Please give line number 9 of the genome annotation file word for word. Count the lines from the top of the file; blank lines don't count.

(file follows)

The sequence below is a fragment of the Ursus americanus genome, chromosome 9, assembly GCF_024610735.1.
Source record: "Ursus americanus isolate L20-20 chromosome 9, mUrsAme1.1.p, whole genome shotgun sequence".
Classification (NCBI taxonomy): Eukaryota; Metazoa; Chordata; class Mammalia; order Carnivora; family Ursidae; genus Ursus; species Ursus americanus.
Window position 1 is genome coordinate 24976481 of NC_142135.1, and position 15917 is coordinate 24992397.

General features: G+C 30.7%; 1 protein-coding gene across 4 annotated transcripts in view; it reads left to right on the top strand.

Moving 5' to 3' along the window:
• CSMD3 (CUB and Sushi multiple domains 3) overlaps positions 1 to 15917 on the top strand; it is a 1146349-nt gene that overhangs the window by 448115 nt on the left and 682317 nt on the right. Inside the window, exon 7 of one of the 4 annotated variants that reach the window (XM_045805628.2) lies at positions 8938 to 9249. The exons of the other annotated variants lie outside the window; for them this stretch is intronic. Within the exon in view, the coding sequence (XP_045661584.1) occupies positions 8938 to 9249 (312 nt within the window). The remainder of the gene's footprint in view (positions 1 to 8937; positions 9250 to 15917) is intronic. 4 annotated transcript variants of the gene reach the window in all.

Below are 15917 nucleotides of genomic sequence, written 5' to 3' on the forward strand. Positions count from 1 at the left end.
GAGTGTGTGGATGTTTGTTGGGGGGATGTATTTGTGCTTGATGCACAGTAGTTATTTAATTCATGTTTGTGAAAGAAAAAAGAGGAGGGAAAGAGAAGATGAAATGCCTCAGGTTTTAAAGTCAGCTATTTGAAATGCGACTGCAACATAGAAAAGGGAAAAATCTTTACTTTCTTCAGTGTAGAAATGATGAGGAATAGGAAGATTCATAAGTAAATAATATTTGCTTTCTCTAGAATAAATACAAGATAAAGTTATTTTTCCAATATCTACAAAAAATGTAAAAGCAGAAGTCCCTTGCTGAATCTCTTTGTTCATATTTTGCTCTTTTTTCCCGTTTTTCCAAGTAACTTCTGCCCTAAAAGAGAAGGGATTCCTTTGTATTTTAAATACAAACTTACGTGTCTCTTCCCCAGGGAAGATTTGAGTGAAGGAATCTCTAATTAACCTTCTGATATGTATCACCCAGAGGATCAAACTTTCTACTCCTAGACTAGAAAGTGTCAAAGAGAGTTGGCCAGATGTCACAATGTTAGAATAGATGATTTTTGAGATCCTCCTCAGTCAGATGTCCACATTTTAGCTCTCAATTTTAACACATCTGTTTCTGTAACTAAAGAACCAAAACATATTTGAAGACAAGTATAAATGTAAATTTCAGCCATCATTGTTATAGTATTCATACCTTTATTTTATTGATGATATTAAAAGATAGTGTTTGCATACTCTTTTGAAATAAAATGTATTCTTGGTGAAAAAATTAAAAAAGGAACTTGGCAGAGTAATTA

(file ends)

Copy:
GAGTGTGTGGATGTTTGTTGGGGGGATGTATTTGTGCTTGATGCACAGTAGTTATTTAATTCATGTTTGTGAAAGAAAAAAGAGGAGGGAAAGAGAAGATGAAATGCCTCAGGTTTTAAAGTCAGCTATTTGAAATGCGACTGCAACATAGAAAAGGGAAAAATCTTTACTTTCTTCAGTGTAGAAATGATGAGGAATAGGAAGATTCATAAGTAAATAATATTTGCTTTCTCTAGAATAAATACAAGATAAAGTTATTTTTCCAATATCTACAAAAAATGTAAAAGCAGAAGTCCCTTGCTGAATCTCTTTGTTCATATTTTGCTCTTTTTTCCCGTTTTTCCAAGTAACTTCTGCCCTAAAAGAGAAGGGATTCCTTTGTATTTTAAATACAAACTTACGTGTCTCTTCCCCAGGGAAGATTTGAGTGAAGGAATCTCTAATTAACCTTCTGATATGTATCACCCAGAGGATCAAACTTTCTACTCCTAGACTAGAAAGTGTCAAAGAGAGTTGGCCAGATGTCACAATGTTAGAATAGATGATTTTTGAGATCCTCCTCAGTCAGATGTCCACATTTTAGCTCTCAATTTTAACACATCTGTTTCTGTAACTAAAGAACCAAAACATATTTGAAGACAAGTATAAATGTAAATTTCAGCCATCATTGTTATAGTATTCATACCTTTATTTTATTGATGATATTAAAAGATAGTGTTTGCATACTCTTTTGAAATAAAATGTATTCTTGGTGAAAAAATTAAAAAAGGAACTTGGCAGAGTAATTA